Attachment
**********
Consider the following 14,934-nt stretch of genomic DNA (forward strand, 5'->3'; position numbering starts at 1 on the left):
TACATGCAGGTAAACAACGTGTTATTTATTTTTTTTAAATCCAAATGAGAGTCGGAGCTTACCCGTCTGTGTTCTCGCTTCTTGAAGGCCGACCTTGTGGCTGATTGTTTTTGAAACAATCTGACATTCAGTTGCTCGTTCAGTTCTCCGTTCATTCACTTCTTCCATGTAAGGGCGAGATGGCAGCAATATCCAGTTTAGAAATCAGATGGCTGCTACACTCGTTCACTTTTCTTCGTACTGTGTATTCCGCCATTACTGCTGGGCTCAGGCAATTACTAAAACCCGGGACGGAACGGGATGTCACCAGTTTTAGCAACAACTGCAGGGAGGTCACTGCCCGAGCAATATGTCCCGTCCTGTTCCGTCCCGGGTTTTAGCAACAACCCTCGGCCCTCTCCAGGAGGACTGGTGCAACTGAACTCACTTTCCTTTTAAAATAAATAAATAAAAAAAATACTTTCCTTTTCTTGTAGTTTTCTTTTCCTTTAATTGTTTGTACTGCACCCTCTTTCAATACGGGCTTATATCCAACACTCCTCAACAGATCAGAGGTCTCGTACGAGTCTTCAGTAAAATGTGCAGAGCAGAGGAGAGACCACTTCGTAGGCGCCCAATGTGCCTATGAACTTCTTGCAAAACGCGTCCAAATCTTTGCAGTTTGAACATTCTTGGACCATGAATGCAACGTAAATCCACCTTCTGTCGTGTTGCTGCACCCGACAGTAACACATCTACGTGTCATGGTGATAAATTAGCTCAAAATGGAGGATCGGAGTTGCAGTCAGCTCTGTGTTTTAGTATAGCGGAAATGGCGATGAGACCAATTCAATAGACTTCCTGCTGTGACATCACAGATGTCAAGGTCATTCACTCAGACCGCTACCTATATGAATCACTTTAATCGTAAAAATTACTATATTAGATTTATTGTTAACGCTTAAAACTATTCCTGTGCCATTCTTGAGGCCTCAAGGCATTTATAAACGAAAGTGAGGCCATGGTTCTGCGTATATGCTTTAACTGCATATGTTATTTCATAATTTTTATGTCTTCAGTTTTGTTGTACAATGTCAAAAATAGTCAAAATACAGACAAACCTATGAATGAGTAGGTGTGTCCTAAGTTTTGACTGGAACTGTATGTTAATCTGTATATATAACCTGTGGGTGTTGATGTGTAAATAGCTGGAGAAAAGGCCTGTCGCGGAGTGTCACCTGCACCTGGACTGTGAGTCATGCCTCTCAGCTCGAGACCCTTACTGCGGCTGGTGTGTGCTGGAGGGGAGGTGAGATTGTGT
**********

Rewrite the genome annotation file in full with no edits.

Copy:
Consider the following 14,934-nt stretch of genomic DNA (forward strand, 5'->3'; position numbering starts at 1 on the left):
TACATGCAGGTAAACAACGTGTTATTTATTTTTTTTAAATCCAAATGAGAGTCGGAGCTTACCCGTCTGTGTTCTCGCTTCTTGAAGGCCGACCTTGTGGCTGATTGTTTTTGAAACAATCTGACATTCAGTTGCTCGTTCAGTTCTCCGTTCATTCACTTCTTCCATGTAAGGGCGAGATGGCAGCAATATCCAGTTTAGAAATCAGATGGCTGCTACACTCGTTCACTTTTCTTCGTACTGTGTATTCCGCCATTACTGCTGGGCTCAGGCAATTACTAAAACCCGGGACGGAACGGGATGTCACCAGTTTTAGCAACAACTGCAGGGAGGTCACTGCCCGAGCAATATGTCCCGTCCTGTTCCGTCCCGGGTTTTAGCAACAACCCTCGGCCCTCTCCAGGAGGACTGGTGCAACTGAACTCACTTTCCTTTTAAAATAAATAAATAAAAAAAATACTTTCCTTTTCTTGTAGTTTTCTTTTCCTTTAATTGTTTGTACTGCACCCTCTTTCAATACGGGCTTATATCCAACACTCCTCAACAGATCAGAGGTCTCGTACGAGTCTTCAGTAAAATGTGCAGAGCAGAGGAGAGACCACTTCGTAGGCGCCCAATGTGCCTATGAACTTCTTGCAAAACGCGTCCAAATCTTTGCAGTTTGAACATTCTTGGACCATGAATGCAACGTAAATCCACCTTCTGTCGTGTTGCTGCACCCGACAGTAACACATCTACGTGTCATGGTGATAAATTAGCTCAAAATGGAGGATCGGAGTTGCAGTCAGCTCTGTGTTTTAGTATAGCGGAAATGGCGATGAGACCAATTCAATAGACTTCCTGCTGTGACATCACAGATGTCAAGGTCATTCACTCAGACCGCTACCTATATGAATCACTTTAATCGTAAAAATTACTATATTAGATTTATTGTTAACGCTTAAAACTATTCCTGTGCCATTCTTGAGGCCTCAAGGCATTTATAAACGAAAGTGAGGCCATGGTTCTGCGTATATGCTTTAACTGCATATGTTATTTCATAATTTTTATGTCTTCAGTTTTGTTGTACAATGTCAAAAATAGTCAAAATACAGACAAACCTATGAATGAGTAGGTGTGTCCTAAGTTTTGACTGGAACTGTATGTTAATCTGTATATATAACCTGTGGGTGTTGATGTGTAAATAGCTGGAGAAAAGGCCTGTCGCGGAGTGTCACCTGCACCTGGACTGTGAGTCATGCCTCTCAGCTCGAGACCCTTACTGCGGCTGGTGTGTGCTGGAGGGGAGGTGAGATTGTGT